Still, they had no reason to be dissatisfied with their record, for of twenty-six first-class engagements in which they took part nine were won, eight lost and nine drawn. Outside these, they played twelve other games, and in all matches they won thirteen, lost nine, and drew fourteen while two were abandoned without a ball being bowled. As they opened their tour at the end of April and did not finish until the ninth of September, they came through a very trying season extremely well.
In one important particular they were fortunate, the weather after being cold and cheerless for the first month turning bright and fine and at certain periods almost as hot as in their own country. Mostly, therefore, they had hard wickets on which to bat but, all the same, the conditions generally were not quite like those under which they play in India. To two of the team this made little difference, Nayudu and Nazir Ali having had considerable experience of cricket in this country. Had it been possible for Duleepsinhji and the Nawab of Pataudi to assist, the side must have been very strong indeed, for these two cricketers would have given that stability to the batting which on several occasions was noticeably absent.
Their batsmen, for the most part, managed very well against our fast bowling and ordinary spin bowlers, but on their own confession they found considerable difficulty in dealing with googly bowling, and with Freeman of Kent in particular. There are practically no googly bowlers in India and this type of attack frankly puzzled them, for they could not be sure of spotting the wrong un, as it is colloquially called.
The four batsmen who headed the averages - Nayudu, Wazir Ali, Nazir Ali and Jeoomal - were in their different styles extremely good, although nearly everyone on the side was afflicted with a slight spirit of impatience which often led to him getting out when a little watchfulness and care might have enabled him to stay and build up a good score. Nayudu himself was a fine batsman. Of a good height and reach, he used his powerful and pliant wrists to excellent purpose, and in front of the wicket he hit very hard indeed. Curiously enough, however, he often seemed late in making up his mind as to his stroke. Still, he could drive on either side of the wicket with tremendous power, he cut well and was especially good in stepping back and forcing the ball to the on--with, it is true, a horizontal bat. Very properly, as his performances entitled him to do, he headed the batting figures, scoring 1,618 runs with an average of over 40 in first-class matches and having an aggregate of 1,842 runs in all matches with a slightly lower average. In the course of the summer he played six innings of over a hundred, enjoying the distinction of making 118 not out on the occasion of his first appearance at Lord's, against the M. C. C.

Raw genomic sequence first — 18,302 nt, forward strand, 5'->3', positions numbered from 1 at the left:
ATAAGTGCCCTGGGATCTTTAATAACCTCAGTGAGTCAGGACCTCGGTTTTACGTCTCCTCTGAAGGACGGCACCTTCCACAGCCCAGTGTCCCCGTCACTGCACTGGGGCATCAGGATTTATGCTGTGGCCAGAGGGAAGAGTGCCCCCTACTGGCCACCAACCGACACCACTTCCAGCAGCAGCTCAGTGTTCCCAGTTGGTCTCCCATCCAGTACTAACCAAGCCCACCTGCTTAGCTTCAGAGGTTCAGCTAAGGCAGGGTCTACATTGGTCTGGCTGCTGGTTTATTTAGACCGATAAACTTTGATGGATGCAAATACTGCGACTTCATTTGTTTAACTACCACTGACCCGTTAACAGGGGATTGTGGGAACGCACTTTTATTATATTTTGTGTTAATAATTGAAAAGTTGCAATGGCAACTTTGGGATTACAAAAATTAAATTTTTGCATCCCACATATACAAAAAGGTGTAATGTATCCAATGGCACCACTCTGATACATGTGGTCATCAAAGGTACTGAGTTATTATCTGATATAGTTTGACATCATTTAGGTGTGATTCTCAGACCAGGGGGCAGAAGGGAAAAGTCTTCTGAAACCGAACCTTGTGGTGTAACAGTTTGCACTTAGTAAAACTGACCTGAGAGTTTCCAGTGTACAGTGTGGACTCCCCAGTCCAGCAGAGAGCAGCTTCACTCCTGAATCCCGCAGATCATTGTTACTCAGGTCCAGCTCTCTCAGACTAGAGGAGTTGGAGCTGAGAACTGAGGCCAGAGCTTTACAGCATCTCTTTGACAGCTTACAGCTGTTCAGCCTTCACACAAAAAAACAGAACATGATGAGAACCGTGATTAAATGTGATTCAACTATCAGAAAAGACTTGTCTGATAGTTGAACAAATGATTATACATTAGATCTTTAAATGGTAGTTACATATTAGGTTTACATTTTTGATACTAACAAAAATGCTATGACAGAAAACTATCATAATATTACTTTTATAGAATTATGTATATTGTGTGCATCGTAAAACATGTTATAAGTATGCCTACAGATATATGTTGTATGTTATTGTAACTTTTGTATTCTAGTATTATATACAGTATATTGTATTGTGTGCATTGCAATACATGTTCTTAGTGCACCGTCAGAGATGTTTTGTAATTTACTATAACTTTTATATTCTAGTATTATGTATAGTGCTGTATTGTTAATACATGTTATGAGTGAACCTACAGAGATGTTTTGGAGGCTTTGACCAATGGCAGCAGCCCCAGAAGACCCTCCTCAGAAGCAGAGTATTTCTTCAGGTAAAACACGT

Wazir Ali was only slightly less effective. He also made six hundreds, but three of these were obtained in the less-important fixtures. In his style and method he was quite different from Nayudu, being, like Jeoomal, of the watchful type. He could, however, hit well on occasion and he had such a fine variety of strokes at command that it was a near thing as to whether in all conditions he was not as good as Nayudu. Towards the end of May when playing against the M. C. C. at Lord's he received a severe blow on the head from a short-pitched ball by Bowes, and although he made several good scores afterwards, this injury seemed to affect his confidence.